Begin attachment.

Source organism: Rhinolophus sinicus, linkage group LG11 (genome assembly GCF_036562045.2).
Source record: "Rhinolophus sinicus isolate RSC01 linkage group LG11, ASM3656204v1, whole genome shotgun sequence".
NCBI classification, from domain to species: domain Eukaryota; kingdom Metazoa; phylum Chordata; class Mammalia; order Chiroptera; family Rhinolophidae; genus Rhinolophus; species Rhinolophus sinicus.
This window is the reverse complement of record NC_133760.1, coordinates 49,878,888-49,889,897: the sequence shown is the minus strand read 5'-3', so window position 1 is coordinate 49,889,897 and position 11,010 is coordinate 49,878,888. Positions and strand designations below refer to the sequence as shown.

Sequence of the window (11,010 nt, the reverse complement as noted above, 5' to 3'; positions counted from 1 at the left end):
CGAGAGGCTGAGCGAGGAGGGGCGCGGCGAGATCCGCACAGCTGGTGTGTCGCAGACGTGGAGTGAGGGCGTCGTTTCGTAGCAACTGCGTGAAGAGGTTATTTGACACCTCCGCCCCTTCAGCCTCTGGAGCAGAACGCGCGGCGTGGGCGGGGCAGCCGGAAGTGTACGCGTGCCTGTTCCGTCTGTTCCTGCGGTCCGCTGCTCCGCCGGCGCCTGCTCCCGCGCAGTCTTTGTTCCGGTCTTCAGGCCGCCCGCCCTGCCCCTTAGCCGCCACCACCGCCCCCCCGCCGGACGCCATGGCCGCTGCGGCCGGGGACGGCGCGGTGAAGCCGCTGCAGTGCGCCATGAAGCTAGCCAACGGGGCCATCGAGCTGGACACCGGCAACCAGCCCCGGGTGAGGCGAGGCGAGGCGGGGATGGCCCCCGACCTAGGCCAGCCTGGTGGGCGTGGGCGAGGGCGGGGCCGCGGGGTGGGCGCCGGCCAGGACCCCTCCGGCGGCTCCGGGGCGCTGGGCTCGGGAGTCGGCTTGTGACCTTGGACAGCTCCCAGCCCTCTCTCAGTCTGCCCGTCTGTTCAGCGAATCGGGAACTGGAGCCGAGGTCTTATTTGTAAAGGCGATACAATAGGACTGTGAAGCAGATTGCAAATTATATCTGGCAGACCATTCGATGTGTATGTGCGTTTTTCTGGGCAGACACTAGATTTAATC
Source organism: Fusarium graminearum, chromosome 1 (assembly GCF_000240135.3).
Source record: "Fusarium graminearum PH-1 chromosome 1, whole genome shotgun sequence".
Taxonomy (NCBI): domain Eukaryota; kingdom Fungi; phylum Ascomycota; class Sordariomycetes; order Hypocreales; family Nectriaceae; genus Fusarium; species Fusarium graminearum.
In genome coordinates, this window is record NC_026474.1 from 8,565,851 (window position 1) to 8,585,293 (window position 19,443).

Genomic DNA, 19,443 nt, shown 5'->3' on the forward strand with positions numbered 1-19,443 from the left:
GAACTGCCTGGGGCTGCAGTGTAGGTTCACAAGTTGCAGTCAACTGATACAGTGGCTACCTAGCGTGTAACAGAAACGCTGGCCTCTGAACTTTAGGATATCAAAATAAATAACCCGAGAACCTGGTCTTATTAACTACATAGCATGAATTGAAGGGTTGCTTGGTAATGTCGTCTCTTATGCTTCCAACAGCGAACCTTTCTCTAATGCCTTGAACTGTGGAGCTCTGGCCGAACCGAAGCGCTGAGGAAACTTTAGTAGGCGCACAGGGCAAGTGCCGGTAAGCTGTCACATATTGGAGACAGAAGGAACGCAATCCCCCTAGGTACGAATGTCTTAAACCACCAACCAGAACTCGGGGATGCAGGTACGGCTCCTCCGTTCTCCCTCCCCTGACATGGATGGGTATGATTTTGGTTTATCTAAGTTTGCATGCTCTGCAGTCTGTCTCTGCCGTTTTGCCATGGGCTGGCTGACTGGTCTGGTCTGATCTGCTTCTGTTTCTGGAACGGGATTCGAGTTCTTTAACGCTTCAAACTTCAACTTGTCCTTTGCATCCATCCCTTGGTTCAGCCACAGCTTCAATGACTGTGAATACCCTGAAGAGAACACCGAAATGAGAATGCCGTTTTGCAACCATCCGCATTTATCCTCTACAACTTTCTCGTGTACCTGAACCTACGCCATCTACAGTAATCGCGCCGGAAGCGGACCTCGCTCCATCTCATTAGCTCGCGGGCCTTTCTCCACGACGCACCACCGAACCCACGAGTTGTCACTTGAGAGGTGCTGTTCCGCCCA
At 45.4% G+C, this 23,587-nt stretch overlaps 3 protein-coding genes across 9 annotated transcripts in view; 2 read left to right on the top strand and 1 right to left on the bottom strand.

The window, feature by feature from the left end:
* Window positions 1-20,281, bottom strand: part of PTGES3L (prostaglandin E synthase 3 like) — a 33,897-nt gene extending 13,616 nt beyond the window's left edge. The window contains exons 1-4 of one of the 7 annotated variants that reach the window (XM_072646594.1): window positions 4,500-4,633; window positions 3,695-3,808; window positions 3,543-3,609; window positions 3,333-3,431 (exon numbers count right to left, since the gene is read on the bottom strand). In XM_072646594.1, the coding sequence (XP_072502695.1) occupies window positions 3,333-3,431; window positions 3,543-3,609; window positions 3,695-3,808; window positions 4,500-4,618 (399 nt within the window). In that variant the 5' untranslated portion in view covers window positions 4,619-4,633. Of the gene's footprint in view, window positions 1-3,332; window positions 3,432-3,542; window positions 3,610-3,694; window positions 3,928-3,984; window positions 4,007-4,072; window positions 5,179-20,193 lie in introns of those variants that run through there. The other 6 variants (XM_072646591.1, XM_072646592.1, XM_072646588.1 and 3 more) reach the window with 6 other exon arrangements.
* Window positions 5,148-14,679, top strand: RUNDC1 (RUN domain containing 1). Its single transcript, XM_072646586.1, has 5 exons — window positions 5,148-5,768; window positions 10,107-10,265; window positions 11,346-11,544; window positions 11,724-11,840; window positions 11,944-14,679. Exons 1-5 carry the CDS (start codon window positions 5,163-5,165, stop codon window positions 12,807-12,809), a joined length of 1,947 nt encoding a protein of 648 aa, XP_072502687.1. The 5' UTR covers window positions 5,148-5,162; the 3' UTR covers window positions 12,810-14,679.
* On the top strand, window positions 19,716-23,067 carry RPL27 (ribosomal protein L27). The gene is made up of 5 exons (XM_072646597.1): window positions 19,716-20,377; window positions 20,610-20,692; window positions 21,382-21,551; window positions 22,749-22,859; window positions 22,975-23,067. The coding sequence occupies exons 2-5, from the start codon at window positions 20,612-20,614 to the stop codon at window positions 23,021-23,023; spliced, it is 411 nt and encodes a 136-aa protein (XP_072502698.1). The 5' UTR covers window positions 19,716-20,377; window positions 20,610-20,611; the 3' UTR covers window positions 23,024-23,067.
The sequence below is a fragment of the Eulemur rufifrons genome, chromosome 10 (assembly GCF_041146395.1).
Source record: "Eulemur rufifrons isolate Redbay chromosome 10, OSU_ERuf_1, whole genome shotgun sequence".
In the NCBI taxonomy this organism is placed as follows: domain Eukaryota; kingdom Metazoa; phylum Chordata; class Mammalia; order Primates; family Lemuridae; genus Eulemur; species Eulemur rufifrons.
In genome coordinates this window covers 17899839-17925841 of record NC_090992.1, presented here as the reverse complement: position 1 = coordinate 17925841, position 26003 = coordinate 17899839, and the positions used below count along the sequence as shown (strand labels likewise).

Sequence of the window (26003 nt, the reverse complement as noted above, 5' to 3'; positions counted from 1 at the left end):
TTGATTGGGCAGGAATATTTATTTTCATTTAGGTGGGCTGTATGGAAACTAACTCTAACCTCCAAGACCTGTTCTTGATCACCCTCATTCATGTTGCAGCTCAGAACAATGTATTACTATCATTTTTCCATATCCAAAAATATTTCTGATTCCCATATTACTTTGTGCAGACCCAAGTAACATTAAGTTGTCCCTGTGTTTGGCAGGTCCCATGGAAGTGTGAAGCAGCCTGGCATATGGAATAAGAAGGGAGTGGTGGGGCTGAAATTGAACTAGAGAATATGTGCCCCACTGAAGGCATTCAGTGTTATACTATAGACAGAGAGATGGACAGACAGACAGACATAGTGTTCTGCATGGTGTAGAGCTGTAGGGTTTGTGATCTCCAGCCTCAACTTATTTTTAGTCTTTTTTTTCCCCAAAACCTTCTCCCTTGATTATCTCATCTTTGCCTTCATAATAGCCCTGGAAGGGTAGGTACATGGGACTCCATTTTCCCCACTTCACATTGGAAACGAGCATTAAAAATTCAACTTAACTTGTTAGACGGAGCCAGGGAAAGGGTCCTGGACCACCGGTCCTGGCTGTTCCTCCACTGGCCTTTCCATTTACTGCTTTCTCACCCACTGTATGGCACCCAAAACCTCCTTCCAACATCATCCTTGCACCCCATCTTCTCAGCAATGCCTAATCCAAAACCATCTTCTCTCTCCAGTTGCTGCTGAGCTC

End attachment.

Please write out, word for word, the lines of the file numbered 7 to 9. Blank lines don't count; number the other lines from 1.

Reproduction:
Source organism: Fusarium graminearum, chromosome 1 (assembly GCF_000240135.3).
Source record: "Fusarium graminearum PH-1 chromosome 1, whole genome shotgun sequence".
Taxonomy (NCBI): domain Eukaryota; kingdom Fungi; phylum Ascomycota; class Sordariomycetes; order Hypocreales; family Nectriaceae; genus Fusarium; species Fusarium graminearum.